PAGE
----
e) Transformers

Transformers are a type of neural network that are particularly well-suited for natural language processing tasks such as text generation, translation, and question answering.

Why is it called a 'Transformer'? What has the transformer got to do with 'Attention'?

The "Transformer" deep learning architecture was introduced by Vaswani et al. in the paper "Attention is All You Need" in 2017. It is called a "Transformer" because it transforms the input data (usually sequences) into representations by focusing on the most relevant parts of the input for a given task, such as translation or summarization. The Transformer architecture is fundamentally built around the concept of "attention."

Attention mechanisms in deep learning help a model to selectively focus on the most relevant parts of the input data for a given task. In the case of the Transformer architecture, the attention mechanism allows the model to weigh the importance of different input elements (tokens or words) when generating output representations. This is particularly useful for tasks that involve sequences, such as natural language processing, where the relationships between words in a sentence are essential for understanding and generating meaningful output.

The key innovation in the Transformer architecture is the "self-attention" mechanism, which computes attention scores for all pairs of input tokens, enabling the model to capture long-range dependencies and complex relationships in the data more effectively than traditional recurrent neural networks (RNNs) or long short-term memory (LSTM) networks. The self-attention mechanism is applied in parallel across all input positions, leading to a more computationally efficient architecture compared to RNNs and LSTMs, which process sequences sequentially.

Transformers are being used as generative models, as in GPT and T5. In early 2023, Large Language Models, or LLMs, such as ChatGPT, have taken the world by storm. Whether it's writing poetry or helping plan your upcoming vacation, we are seeing a step change in the performance of AI and its potential to drive enterprise value.

And it's this generative capability of the model-- predicting and generating the next word or pixel or MicroPhenome --based off of previous words, pixel or MicroPhenome that it's seen beforehand, that is why that foundation models are actually a part of the field of AI called Generative AI because we're Generating something new in this case, the next word in a sentence, the next pixel etc. And even though these models are trained to perform, at its core, predicting the next word in the sentence or a pixel in an image, we actually can take these models, and if you introduce a small amount of labeled data to the equation, you can tune them to perform traditional NLP tasks-- things like classification, or named-entity recognition --things that you don't normally associate as being a generative-based model or capability. And this process is called tuning. Where you can tune your foundation model by introducing a small amount of data, you update the parameters of your model and now perform a very specific natural language task. If you don't have data, or have only very few data points, you can still take these foundation models and they actually work very well in low-labeled data domains. And in a process called prompting or prompt engineering, you can apply these models for some of those same exact tasks.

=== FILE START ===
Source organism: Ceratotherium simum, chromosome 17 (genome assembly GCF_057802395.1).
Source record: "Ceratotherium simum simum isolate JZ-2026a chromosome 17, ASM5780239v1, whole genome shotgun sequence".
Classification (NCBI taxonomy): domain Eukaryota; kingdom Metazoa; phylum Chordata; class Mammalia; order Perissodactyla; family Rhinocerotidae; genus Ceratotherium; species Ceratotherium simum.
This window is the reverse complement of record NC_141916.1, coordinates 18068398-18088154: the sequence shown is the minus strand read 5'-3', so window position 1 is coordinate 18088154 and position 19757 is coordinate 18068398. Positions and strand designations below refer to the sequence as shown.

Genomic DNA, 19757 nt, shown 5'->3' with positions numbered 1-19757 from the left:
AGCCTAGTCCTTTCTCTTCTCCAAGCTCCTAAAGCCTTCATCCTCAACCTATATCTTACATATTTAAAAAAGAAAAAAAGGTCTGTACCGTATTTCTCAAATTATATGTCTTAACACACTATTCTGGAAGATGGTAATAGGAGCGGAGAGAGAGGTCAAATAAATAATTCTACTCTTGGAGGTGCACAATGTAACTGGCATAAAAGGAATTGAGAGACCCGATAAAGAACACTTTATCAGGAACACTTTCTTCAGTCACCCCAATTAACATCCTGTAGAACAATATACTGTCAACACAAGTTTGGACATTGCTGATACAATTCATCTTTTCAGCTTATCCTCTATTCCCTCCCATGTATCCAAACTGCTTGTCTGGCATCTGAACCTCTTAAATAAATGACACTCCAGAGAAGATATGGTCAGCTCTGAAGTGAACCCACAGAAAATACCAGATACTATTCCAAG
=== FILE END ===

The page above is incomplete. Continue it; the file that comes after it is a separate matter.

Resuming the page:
In summary, the Transformer is called so because it transforms input data into meaningful representations by selectively focusing on the most relevant parts of the input. The attention mechanism, particularly the self-attention mechanism, is a core component of the Transformer architecture, enabling it to capture complex relationships and dependencies in sequential data more effectively and efficiently than traditional sequence models like RNNs and LSTMs.

LaMDA Foundation model:

LaMDA is a transformer-based language model.

Here is a table that summarizes the key differences between diffusion models and transformer-based language models:

FeatureDiffusion ModelTransformer-based Language Model

Type of model

Generative model

Discriminative model


Random noise

Text or code


Image, text, or other creative content

Text, translation, or answer to a question


Can create realistic and creative content

Can perform a wide variety of natural language processing tasks


Can be slow and computationally expensive

Can be less creative than diffusion models

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